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    ABSTRACT: Purine biosynthesis requires ten enzymatic transformations to generate inosine monophosphate. PurF, PurD, PurL, PurM, PurC, and PurB are common to all pathways, while PurN or PurT, PurK/PurE-I or PurE-II, PurH or PurP, and PurJ or PurO catalyze the same steps in different organisms. X-ray crystal structures are available for all 15 purine biosynthetic enzymes, including 7 ATP-dependent enzymes, 2 amidotransferases and 2 tetrahydrofolate-dependent enzymes. Here we summarize the structures of the purine biosynthetic enzymes, discuss similarities and differences, and present arguments for pathway evolution. Four of the ATP-dependent enzymes belong to the ATP-grasp superfamily and 2 to the PurM superfamily. The amidotransferases are unrelated, with one utilizing an N-terminal nucleophileglutaminase and the other utilizing a triad glutaminase. Likewise the tetrahydrofolate-dependent enzymes are unrelated. Ancestral proteins may have included a broad specificity enzyme instead of PurD, PurT, PurK, PurC, and PurP, and a separate enzyme instead of PurM and PurL.
    Preview · Article · Sep 2008 · Cellular and Molecular Life Sciences CMLS
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    ABSTRACT: In the fourth step of the purine biosynthetic pathway, formyl glycinamide ribonucleotide (FGAR) amidotransferase, also known as PurL, catalyzes the conversion of FGAR, ATP, and glutamine to formyl glycinamidine ribonucleotide (FGAM), ADP, P i, and glutamate. Two forms of PurL have been characterized, large and small. Large PurL, present in most Gram-negative bacteria and eukaryotes, consists of a single polypeptide chain and contains three major domains: the N-terminal domain, the FGAM synthetase domain, and the glutaminase domain, with a putative ammonia channel located between the active sites of the latter two. Small PurL, present in Gram-positive bacteria and archaea, is structurally homologous to the FGAM synthetase domain of large PurL, and forms a complex with two additional gene products, PurQ and PurS. The structure of the PurS dimer is homologous with the N-terminal domain of large PurL, while PurQ, whose structure has not been reported, contains the glutaminase activity. In Bacillus subtilis, the formation of the PurLQS complex is dependent on glutamine and ADP and has been demonstrated by size-exclusion chromatography. In this work, a structure of the PurLQS complex from Thermotoga maritima is described revealing a 2:1:1 stoichiometry of PurS:Q:L, respectively. The conformational changes observed in TmPurL upon complex formation elucidate the mechanism of metabolite-mediated recruitment of PurQ and PurS. The flexibility of the PurS dimer is proposed to play a role in the activation of the complex and the formation of the ammonia channel. A potential path for the ammonia channel is identified.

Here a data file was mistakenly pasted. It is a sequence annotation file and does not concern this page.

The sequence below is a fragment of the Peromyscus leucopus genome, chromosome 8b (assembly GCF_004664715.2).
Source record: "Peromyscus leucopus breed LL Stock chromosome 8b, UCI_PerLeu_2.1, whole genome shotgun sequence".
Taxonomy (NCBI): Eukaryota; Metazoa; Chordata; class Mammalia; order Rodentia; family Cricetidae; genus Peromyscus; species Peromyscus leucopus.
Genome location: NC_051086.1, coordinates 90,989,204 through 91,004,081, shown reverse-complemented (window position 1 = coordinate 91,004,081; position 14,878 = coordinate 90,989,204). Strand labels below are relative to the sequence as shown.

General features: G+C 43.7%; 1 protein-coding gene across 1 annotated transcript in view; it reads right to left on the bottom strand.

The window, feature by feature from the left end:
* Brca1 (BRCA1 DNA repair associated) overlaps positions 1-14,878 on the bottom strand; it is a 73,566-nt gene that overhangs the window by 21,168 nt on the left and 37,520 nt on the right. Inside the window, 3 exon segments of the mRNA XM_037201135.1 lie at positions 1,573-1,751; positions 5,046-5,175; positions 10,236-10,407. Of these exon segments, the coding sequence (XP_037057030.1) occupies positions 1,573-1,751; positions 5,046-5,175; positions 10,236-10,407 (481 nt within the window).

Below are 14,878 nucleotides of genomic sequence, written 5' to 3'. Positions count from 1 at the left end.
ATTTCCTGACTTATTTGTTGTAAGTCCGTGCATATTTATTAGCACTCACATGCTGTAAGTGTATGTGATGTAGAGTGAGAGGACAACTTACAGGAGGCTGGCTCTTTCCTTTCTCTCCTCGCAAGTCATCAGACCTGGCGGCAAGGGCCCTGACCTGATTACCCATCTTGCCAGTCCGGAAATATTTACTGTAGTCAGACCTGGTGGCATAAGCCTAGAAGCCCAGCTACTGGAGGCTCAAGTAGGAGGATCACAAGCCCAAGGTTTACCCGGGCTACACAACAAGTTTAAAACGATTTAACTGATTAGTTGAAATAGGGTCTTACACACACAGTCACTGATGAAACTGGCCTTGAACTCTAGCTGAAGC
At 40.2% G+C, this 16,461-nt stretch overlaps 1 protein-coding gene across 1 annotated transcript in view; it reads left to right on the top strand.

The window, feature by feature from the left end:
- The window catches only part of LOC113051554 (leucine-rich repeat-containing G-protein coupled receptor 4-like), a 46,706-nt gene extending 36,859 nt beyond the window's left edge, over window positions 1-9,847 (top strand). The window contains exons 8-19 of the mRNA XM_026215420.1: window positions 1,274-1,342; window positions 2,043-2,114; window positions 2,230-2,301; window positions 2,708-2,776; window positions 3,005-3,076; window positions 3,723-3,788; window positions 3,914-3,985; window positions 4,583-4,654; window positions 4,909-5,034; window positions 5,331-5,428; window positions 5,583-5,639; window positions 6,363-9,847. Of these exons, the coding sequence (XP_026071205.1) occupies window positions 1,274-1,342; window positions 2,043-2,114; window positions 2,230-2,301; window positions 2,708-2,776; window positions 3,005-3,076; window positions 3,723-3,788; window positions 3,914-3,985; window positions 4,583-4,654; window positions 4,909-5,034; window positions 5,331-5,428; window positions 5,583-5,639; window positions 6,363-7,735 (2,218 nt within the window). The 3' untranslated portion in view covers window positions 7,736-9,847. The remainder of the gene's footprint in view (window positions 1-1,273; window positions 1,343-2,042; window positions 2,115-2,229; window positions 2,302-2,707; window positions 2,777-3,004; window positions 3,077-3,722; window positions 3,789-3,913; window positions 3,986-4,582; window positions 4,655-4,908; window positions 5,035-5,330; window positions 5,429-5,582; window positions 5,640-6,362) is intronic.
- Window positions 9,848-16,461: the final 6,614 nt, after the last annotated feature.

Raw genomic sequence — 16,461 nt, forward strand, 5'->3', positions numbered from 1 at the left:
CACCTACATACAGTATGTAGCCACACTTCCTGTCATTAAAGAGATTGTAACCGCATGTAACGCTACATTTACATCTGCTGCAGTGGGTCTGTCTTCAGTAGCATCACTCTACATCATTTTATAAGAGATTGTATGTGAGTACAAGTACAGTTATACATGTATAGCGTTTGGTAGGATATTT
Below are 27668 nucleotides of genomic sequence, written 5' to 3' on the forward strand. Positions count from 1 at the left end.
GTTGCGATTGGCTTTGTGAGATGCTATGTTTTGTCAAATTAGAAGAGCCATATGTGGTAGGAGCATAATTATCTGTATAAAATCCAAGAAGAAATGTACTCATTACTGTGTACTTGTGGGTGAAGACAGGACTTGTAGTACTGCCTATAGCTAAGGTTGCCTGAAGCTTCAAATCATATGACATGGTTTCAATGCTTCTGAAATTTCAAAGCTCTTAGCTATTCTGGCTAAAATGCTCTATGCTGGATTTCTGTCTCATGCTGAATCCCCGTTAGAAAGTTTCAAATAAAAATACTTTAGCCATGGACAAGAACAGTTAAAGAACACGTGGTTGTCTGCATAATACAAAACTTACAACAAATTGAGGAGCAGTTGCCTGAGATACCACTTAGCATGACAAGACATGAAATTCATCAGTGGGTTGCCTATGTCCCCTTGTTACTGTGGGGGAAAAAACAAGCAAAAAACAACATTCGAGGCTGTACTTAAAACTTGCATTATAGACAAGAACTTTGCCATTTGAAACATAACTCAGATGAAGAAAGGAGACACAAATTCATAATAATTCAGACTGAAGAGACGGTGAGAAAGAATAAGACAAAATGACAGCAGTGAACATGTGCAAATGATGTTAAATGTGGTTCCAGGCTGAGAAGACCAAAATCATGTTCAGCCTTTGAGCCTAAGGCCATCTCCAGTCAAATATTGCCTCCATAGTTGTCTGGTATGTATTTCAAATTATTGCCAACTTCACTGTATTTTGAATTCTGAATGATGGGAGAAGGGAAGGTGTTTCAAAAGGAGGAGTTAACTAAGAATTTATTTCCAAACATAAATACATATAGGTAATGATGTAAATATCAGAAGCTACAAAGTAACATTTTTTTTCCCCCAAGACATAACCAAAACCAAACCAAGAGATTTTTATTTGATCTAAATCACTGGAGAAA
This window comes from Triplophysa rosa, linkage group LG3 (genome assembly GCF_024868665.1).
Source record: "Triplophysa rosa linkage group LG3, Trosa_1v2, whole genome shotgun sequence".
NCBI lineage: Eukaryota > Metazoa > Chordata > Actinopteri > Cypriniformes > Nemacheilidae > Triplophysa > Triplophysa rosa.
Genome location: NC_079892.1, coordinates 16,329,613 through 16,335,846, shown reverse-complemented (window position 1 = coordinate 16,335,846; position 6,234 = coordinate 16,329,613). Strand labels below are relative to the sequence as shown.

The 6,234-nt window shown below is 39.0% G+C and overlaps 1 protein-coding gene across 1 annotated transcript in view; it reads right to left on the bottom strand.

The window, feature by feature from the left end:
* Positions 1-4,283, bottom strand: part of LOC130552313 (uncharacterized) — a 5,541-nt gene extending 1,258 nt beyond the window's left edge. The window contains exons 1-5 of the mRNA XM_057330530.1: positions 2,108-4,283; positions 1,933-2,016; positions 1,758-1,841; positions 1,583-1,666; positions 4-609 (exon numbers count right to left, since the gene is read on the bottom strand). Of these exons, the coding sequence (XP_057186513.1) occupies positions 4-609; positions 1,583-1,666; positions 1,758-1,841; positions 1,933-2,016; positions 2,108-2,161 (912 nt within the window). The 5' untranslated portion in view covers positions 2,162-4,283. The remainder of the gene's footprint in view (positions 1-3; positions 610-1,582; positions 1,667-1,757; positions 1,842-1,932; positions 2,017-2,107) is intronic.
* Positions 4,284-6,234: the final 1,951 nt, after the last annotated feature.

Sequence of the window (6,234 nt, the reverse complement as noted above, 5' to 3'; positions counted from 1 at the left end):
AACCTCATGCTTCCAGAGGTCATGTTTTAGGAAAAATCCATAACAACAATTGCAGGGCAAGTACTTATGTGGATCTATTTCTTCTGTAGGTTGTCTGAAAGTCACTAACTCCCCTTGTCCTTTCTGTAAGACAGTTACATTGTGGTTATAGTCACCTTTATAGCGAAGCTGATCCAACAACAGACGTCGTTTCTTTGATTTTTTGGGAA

Preview · Article · Aug 2008 · Biochemistry
  • Mariya Morar · Robert H White · Steven E Ealick
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    ABSTRACT: Genes responsible for the generation of 3-dehydroquinate (DHQ), an early metabolite in the established shikimic pathway of aromatic amino acid biosynthesis, are absent in most euryarchaeotes. Alternative gene products, Mj0400 and Mj1249, have been identified in Methanocaldococcus jannaschii as the enzymes involved in the synthesis of DHQ. 2-Amino-3,7-dideoxy-d-threo-hept-6-ulosonic acid (ADH) synthase, the product of the Mj0400 gene, catalyzes a transaldol reaction between 6-deoxy-5-ketofructose 1-phosphate and l-aspartate semialdehyde to yield ADH. Dehydroquinate synthase II, the product of the Mj1249 gene, then catalyzes deamination and cyclization of ADH, resulting in DHQ, which is fed into the canonical pathway. Three crystal structures of ADH synthase were determined in this work: a complex with a substrate analogue, fructose 1,6-bisphosphate, a complex with dihydroxyacetone phosphate (DHAP), thought to be a product of fructose 1-phosphate cleavage, and a native structure containing copurified ligands, modeled as DHAP and glycerol. On the basis of the structural analysis and comparison of the enzyme with related aldolases, ADH synthase is classified as a new member of the class I aldolase superfamily. The description of the active site allows for the identification and characterization of possible catalytic residues, Lys184, which is responsible for formation of the Schiff base intermediate, and Asp33 and Tyr153, which are candidates for the general acid/base catalysis.